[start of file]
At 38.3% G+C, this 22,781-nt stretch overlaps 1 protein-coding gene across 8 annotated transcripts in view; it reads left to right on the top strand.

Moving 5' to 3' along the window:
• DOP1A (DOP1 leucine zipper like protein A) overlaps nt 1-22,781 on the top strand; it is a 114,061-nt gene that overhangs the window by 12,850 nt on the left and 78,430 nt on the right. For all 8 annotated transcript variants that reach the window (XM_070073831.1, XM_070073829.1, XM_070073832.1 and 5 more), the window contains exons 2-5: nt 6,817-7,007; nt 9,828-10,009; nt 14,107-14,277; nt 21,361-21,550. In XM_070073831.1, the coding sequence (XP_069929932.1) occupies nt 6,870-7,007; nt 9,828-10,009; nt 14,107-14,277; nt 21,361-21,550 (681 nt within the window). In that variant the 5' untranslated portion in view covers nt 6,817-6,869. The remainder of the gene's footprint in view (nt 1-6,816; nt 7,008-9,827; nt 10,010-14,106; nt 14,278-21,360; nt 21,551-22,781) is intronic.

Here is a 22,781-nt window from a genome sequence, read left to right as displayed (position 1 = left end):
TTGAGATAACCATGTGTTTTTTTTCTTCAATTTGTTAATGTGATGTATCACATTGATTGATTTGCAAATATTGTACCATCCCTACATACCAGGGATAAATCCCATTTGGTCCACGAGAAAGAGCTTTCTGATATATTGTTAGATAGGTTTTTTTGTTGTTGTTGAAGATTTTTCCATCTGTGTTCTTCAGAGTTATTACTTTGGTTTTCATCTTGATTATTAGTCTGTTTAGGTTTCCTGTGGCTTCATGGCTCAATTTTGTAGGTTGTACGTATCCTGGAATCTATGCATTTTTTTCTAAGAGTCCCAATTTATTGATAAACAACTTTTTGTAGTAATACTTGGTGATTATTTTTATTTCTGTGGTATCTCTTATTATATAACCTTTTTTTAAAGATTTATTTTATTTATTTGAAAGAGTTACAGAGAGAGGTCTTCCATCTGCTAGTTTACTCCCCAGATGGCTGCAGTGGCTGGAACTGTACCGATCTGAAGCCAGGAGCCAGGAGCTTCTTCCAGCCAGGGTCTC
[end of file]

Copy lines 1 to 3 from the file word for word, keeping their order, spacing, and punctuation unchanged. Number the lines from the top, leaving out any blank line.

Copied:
At 38.3% G+C, this 22,781-nt stretch overlaps 1 protein-coding gene across 8 annotated transcripts in view; it reads left to right on the top strand.

Moving 5' to 3' along the window:
• DOP1A (DOP1 leucine zipper like protein A) overlaps nt 1-22,781 on the top strand; it is a 114,061-nt gene that overhangs the window by 12,850 nt on the left and 78,430 nt on the right. For all 8 annotated transcript variants that reach the window (XM_070073831.1, XM_070073829.1, XM_070073832.1 and 5 more), the window contains exons 2-5: nt 6,817-7,007; nt 9,828-10,009; nt 14,107-14,277; nt 21,361-21,550. In XM_070073831.1, the coding sequence (XP_069929932.1) occupies nt 6,870-7,007; nt 9,828-10,009; nt 14,107-14,277; nt 21,361-21,550 (681 nt within the window). In that variant the 5' untranslated portion in view covers nt 6,817-6,869. The remainder of the gene's footprint in view (nt 1-6,816; nt 7,008-9,827; nt 10,010-14,106; nt 14,278-21,360; nt 21,551-22,781) is intronic.